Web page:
Chamomile tea is usually used by people who have sleeping problems. This is also used for other ailments that include inflammation, skin problems like eczema, and for gastrointestinal problems. While the fresh plant could be toxic for cats when ingested, this can be given in small doses in tea form to treat upset stomach. A half teaspoon for small animals like cats should be enough and for dogs, approximately ¼ teaspoon per 30 lbs. of weight. This remedy is also good for belly ache caused by anxiety. Just as humans benefit from this for skin problems, chilled chamomile tea can be used as a spray solution for bacterial and yeast infection in pets.

5. Essential Oils
Fleas and ticks bugging pets? The first instinct of owners is to head to the pet products aisle and grab some commercial tick and flea powder or shampoo. However, these contain chemicals that will not only kill the pests but are also harmful for pets. And for pets, they can never make a day pass by without cleaning their bodies with the use of their mouths. Poison ingestion is a possible threat with these types of products. Instead of these, one could use essential oils such as lavender and lemon oils instead. These are often diluted with water and then sprayed on pet’s body. Not only will they be protected from ticks and fleas but will make them smell good too. Take note that not all essential oils are good for pets. There are some that could also be dangerous for pets.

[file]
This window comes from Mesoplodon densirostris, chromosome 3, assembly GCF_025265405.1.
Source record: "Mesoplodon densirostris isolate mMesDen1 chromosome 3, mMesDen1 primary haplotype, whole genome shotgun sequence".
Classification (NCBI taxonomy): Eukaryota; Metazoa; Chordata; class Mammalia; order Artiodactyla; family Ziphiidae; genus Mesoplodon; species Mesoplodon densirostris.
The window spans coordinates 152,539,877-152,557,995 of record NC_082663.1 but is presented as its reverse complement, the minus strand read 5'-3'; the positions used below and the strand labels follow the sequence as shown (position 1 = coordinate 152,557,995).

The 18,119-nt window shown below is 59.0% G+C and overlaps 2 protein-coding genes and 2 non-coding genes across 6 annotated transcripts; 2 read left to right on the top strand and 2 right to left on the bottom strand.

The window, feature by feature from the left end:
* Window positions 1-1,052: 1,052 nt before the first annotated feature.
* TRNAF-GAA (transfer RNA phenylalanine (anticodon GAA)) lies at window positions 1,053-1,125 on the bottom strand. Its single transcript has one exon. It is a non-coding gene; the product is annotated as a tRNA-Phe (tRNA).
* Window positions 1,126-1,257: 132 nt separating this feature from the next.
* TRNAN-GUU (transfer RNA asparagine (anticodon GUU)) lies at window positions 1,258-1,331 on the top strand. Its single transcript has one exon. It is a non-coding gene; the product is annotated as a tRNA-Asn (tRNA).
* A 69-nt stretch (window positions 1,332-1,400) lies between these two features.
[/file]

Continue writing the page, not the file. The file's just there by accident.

6. Cranberries
Blood in pet’s urine? If this is coupled with fever, backache, and painful urination, pet may be suffering from urinary tract infection (UTI). There are several causes of this condition that includes daily consumption of dry commercial pet food and stress. If pet is urinating more often than necessary, its bladder may already be inflamed.

One way to combat the problem is by giving pet some cranberries or blueberries. These will make urine more acidic, making it an unattractive environment to pH sensitive bacteria. Of course, this should not be used as a replacement for antibiotics but only as a supplemental remedy.

Before synthetic medicines were created, native remedies were used to treat common diseases such as fever, cramps and body aches. For centuries, people have sought ways by which illnesses of all forms could be eradicated from their lives and this brought about the birth of the synthetic commercial medicines existing today. Yes, some of these have made lives easier but experts are also now admitting that not all synthetic products are good for the body. That is why there is now a shift and people are turning back to natural products. If these were found as better alternatives for humans to use, then surely pets could also benefit from natural and herbal products in the same manner.

About the Author
This article is a guest post by Jordan Walker,a strong advocate of better pet products alternatives. He loves talking about pet information as shown in Coops And Cages and in pet blogs like this one where he is not afraid to talk about his personal views. If you would like to catch him, you can via Google or Twitter: @CoopsAndCages

[Editor's Note: Although many natural pet health sites advise on small doses of garlic, most veterinarians discourage feeding garlic to dogs and cats due to the potential for toxic effects. Always consult with your veterinarian before starting your pet on any new diet or health care program.]


239799 - 2023-07-18 04:42:24